python34_d.dll!PyEval_EvalCodeEx(_object * _co=0x0000000100000002, _object * globals=0x0000000100000002, _object * locals=0x000000012a1e5d78, _object * * args=0x0000000000730088, int argcount=2, _object * * kws=0x0000000000730080, int kwcount=0, _object * * defs=0x0000000000000000, int defcount=0, _object * kwdefs=0x0000000000000000, _object * closure=0x0000000000000000)  Line 3588 + 0xf bytes
python34_d.dll!function_call(_object * func=0x00000000036d2d48, _object * arg=0x000000012a1e5d78, _object * kw=0x000000012a1f1918)  Line 638 + 0x8a bytes
python34_d.dll!PyObject_Call(_object * func=0x00000000036d2d48, _object * arg=0x000000012a1e5d78, _object * kw=0x000000012a1f1918)  Line 2040 + 0x13 bytes
python34_d.dll!ext_do_call(_object * func=0x00000000033f6040, _object * * * pp_stack=0x000000012beef379, int flags=57486664, int na=0, int nk=0)  Line 4561 + 0xe bytes
python34_d.dll!PyEval_EvalFrameEx(_frame * f=0x000000010f80f118, int throwflag=1)  Line 2880
python34_d.dll!fast_function(_object * func=0x0000000000000001, _object * * * pp_stack=0x000000012a1ee878, int n=737080704, int na=1661137695, int nk=0)  Line 4335
python34_d.dll!call_function(_object * * * pp_stack=0x000000012beef579, int oparg=131)  Line 4263
python34_d.dll!PyEval_EvalFrameEx(_frame * f=0x000000010f1c8b98, int throwflag=1)  Line 2840
python34_d.dll!fast_function(_object * func=0x0000000000000001, _object * * * pp_stack=0x000000012a1ee878, int n=737081216, int na=1661137695, int nk=0)  Line 4335
python34_d.dll!call_function(_object * * * pp_stack=0x000000012beef779, int oparg=131)  Line 4263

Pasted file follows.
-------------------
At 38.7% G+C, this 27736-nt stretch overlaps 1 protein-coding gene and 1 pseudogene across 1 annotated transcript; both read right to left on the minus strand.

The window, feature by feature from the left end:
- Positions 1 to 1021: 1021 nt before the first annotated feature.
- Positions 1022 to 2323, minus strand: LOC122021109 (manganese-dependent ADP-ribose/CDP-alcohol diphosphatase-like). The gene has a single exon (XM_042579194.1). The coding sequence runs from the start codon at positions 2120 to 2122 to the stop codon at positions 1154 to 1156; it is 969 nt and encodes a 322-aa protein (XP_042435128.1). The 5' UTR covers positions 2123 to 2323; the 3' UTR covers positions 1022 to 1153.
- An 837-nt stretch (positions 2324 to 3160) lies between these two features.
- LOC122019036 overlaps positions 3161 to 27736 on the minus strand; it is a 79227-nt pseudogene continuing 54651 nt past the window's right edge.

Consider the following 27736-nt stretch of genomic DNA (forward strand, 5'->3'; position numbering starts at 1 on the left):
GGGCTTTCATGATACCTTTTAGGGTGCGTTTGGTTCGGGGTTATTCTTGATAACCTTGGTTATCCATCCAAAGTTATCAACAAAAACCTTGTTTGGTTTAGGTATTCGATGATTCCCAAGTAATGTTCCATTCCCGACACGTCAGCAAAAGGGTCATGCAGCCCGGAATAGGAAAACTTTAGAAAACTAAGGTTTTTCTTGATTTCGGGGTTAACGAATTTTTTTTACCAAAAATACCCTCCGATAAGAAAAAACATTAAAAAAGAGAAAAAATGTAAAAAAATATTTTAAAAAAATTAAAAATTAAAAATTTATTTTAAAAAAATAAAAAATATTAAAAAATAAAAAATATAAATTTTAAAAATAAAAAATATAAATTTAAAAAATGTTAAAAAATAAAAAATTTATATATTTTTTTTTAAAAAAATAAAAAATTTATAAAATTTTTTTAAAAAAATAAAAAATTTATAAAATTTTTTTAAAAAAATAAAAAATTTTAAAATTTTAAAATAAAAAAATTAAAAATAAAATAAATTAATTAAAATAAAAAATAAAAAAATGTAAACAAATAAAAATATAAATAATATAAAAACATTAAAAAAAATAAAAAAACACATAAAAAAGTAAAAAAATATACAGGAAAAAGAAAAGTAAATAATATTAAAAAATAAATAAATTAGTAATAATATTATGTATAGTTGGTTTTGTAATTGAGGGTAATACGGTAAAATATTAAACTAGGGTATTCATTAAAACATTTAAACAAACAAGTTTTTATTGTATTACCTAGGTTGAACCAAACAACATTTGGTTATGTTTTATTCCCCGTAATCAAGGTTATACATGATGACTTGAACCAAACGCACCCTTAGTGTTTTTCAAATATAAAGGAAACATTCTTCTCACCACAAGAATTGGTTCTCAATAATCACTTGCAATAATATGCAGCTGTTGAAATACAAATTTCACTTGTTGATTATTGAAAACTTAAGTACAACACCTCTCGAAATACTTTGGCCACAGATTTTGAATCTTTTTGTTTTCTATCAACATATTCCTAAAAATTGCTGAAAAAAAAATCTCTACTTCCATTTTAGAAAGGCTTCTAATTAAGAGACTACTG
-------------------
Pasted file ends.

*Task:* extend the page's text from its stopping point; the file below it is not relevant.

python34_d.dll!PyEval_EvalFrameEx(_frame * f=0x000000010f80ee88, int throwflag=0)  Line 2840
python34_d.dll!PyEval_EvalCodeEx(_object * _co=0x0000000000000001, _object * globals=0x0000000100000001, _object * locals=0x0000000000730058, _object * * args=0x0000000000000000, int argcount=1, _object * * kws=0x0000000000000000, int kwcount=0, _object * * defs=0x0000000000000000, int defcount=0, _object * kwdefs=0x0000000000000000, _object * closure=0x0000000000000000)  Line 3588 + 0xf bytes
python34_d.dll!function_call(_object * func=0x0000000003404058, _object * arg=0x000000012a1ee058, _object * kw=0x0000000000000000)  Line 638 + 0x8a bytes
python34_d.dll!PyObject_Call(_object * func=0x0000000003404058, _object * arg=0x000000012a1ee058, _object * kw=0x0000000000000000)  Line 2040 + 0x13 bytes
python34_d.dll!method_call(_object * func=0x0000000003404058, _object * arg=0x000000012a1ee058, _object * kw=0x0000000000000000)  Line 347 + 0x1d bytes
python34_d.dll!PyObject_Call(_object * func=0x0000000003826fa8, _object * arg=0x0000000000730058, _object * kw=0x0000000000000000)  Line 2040 + 0x13 bytes
python34_d.dll!PyEval_CallObjectWithKeywords(_object * func=0x0000000000000000, _object * arg=0x0000000000000000, _object * kw=0x0000000000000000)  Line 4115
python34_d.dll!t_bootstrap(void * boot_raw=0x00000000e2e0df70)  Line 1000 + 0x20 bytes
python34_d.dll!bootstrap(void * call=0x000000000070ef20)  Line 176
msvcr100d.dll!_callthreadstartex()  Line 314 + 0x17 bytes
msvcr100d.dll!_threadstartex(void * ptd=0x000000007be2d110)  Line 297
kernel32.dll!0000000076eb5a4d()
[Frames below may be incorrect and/or missing, no symbols loaded for kernel32.dll]
ntdll.dll!00000000775aba01()
msg238147 - (view) Author: STINNER Victor (haypo) * (Python committer) Date: 2015-03-15 15:02
(Since you chose to comment this closed issue instead of opening a new one, I reopen this issue.)
msg238150 - (view) Author: STINNER Victor (haypo) * (Python committer) Date: 2015-03-15 15:25
>> Did you see some errors or warnings when running your application with asyncio in debug mode?

> No, but I'll try. I doubt the problem is in asyncio itself because it's mostly written in Python. This looks like a garbage collection issue.